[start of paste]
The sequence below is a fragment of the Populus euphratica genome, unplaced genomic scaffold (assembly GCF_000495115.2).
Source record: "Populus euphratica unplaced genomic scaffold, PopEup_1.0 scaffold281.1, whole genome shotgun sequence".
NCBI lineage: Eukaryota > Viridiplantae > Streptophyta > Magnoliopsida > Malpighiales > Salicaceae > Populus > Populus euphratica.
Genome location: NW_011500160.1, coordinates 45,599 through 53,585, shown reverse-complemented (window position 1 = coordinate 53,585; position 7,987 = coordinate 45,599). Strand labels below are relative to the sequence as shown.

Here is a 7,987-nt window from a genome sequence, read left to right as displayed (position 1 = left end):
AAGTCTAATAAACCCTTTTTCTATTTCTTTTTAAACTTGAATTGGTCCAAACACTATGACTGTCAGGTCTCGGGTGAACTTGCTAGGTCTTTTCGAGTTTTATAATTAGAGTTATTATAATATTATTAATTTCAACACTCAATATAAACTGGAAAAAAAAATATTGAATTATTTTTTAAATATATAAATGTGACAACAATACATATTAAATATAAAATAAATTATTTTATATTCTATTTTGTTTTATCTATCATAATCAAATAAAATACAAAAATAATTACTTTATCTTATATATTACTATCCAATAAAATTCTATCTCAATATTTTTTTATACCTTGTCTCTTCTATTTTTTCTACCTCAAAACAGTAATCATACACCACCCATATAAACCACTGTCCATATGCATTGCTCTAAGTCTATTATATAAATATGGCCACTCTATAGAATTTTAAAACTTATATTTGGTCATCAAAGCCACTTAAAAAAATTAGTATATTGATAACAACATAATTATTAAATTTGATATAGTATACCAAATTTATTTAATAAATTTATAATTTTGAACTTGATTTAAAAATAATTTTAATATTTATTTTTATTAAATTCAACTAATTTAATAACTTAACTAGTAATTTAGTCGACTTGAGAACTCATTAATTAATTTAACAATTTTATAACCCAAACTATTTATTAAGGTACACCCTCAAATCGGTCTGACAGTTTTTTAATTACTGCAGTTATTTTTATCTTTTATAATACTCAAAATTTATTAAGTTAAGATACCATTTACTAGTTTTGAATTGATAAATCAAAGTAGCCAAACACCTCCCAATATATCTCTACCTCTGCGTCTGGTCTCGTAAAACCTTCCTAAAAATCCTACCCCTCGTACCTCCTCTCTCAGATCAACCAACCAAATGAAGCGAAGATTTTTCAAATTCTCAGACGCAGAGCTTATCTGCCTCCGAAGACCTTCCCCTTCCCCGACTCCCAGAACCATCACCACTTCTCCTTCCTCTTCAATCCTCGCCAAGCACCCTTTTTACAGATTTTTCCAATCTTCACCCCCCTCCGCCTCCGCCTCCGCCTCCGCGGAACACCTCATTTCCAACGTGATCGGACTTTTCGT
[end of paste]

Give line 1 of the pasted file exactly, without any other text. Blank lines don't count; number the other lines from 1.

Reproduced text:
The sequence below is a fragment of the Populus euphratica genome, unplaced genomic scaffold (assembly GCF_000495115.2).